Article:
The best place for women to give birth is among the most emotive debates in medicine. At home or in hospital? The argument has raged for decades.
Today, researchers attempt to settle the debate with a study of 65,000 low-risk women whose outcomes in childbirth were compared.
The results show that hospital obstetric units are safer than home births for first babies – but there is a higher rate of intervention with Caesareans, forceps and epidurals and a lower chance of a normal birth in hospital.
For second and subsequent babies, home births were as safe as hospital – and cheaper. The extra risk of a home birth applied only to first babies.
First-time mothers were nearly three times more likely to have an "adverse outcome" from death of the baby to injuries to the baby's arm or shoulder during delivery, if the birth was planned at home.
There was no increased risk for first babies whose birth was planned at a midwife-led unit.
All the women in the study were low risk – they were carrying a single baby, had no pre-existing medical conditions, there were no complications in pregnancy and they had not had a previous Caesarean. Overall, birth to these women was safe wherever they were delivered. Adverse outcomes were rare, numbering 250 in all among the 65,000 births.
Professor Peter Brocklehurst, of Oxford University's National Perinatal Epidemiology Unit, who led the Birthplace in England study, said: "While there is an increase in risk for first-time mothers planning the birth at home, that is an increase on something that is already very uncommon. Mothers will need to balance the increase in risk of uncommon outcomes for the baby... against the very much greater likelihood of having a 'normal' birth... than in a hospital".
The winners from the study are midwife-led units – the halfway house between home and hospital which tries to combine the best elements of both.
The findings, published in the British Medical Journal, show they are safer than home births but have lower rates of intervention – and are cheaper to run – than obstetric units.
Currently, 92 per cent of births are in hospital obstetric units in England compared with 3 per cent at home and 5 per cent in midwife units. Midwives said this must change. Cathy Warwick, general secretary of the Royal College of Midwives, said the research should influence planning. "There needs to be a seismic shift in the way maternity services are provided. The way services are delivered wastes taxpayers' money."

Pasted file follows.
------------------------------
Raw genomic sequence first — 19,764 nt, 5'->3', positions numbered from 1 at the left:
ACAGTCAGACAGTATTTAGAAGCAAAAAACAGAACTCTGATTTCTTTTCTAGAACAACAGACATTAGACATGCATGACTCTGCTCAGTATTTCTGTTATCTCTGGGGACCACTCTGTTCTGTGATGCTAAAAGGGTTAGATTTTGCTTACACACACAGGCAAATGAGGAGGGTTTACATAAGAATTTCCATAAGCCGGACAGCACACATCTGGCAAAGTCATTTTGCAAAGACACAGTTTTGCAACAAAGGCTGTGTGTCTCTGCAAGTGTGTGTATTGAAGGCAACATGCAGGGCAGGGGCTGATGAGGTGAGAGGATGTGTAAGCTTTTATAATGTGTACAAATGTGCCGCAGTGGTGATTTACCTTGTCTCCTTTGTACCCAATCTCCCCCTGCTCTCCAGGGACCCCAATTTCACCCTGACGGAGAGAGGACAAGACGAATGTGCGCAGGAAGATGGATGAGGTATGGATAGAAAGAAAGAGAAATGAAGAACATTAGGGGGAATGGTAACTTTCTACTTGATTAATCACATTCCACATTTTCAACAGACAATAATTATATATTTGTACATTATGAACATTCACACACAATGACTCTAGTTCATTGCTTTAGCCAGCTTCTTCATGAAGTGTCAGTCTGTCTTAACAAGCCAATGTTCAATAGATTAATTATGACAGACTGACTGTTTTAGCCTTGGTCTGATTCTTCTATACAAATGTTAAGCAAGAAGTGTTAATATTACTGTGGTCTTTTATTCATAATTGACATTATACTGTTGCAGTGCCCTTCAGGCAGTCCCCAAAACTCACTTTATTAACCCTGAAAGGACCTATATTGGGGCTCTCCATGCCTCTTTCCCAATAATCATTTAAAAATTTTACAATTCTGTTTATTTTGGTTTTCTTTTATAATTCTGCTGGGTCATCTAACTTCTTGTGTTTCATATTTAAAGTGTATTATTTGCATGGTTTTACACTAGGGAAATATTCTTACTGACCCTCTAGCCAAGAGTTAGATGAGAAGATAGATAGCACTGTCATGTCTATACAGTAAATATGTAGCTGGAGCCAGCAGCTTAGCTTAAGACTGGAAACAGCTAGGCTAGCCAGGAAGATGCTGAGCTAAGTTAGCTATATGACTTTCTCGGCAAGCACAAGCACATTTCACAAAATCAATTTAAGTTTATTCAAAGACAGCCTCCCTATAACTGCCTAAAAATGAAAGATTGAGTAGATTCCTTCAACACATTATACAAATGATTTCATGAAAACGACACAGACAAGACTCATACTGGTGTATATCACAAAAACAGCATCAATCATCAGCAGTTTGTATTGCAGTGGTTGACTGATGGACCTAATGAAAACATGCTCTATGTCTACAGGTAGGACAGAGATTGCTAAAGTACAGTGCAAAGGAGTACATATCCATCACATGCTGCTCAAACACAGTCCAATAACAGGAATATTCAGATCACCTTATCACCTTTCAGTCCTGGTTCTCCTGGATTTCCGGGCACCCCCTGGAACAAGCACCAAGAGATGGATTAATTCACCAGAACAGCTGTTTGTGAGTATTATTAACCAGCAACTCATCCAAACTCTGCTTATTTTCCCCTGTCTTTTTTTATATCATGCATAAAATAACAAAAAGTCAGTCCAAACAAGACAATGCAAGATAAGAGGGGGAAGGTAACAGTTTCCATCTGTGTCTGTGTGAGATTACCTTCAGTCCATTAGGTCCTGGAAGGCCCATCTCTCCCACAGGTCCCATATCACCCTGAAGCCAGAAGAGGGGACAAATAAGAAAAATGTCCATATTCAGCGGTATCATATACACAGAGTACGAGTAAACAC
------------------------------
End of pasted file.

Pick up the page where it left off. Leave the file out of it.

Campaigners said midwife units were under threat as NHS trusts sought savings – despite their lower running costs. Corbar Birth Centre in Buxton, Derbyshire, and Andover Birth Centre in Hampshire are among those facing closure according to the National Childbirth Trust.
Mary Newburn, head of research at the NCT said: "What is stunning is how positive the findings are for midwife-led units. There is no excuse for their not being made available in all trusts." Only about half of trusts have a midwife unit, despite offering cheaper care.
The cost of a birth in a midwife unit ranges from £1,435 to £1,461, compared with £1,631 in an obstetric unit and £1,067 at home. The researchers said it was unclear why home births were less safe for first-time mothers, or why hospital births led to more interventions.
Case study: Kate Morris
"William's arrival two years ago will be marked forever by the image of my husband sitting at the kitchen table, staring at shed designs on his laptop while I coped with my labour pains and texted the neighbours to apologise about the noise.
This picture explains why home births can be such a positive experience. You are in your comfort zone and, provided things go to plan, you can get on with labour in your own way.
It's a personal decision and I came to mine after examining the facts: my first birth in hospital was straightforward, and gave me confidence. And I knew I could go to the nearby Rosie Maternity Hospital at Addenbrooke's in Cambridge, at any time.
The actual birth could have taken place up the Eiffel Tower for all the attention I paid to my surroundings, but the difference was what happened after. My two midwives helped me upstairs, bathed me, chatted to me, and helped me to bed. They cleaned up downstairs and made me a cup of tea before they left. This is a level of after-care no NHS hospital could even aspire to."Reuse content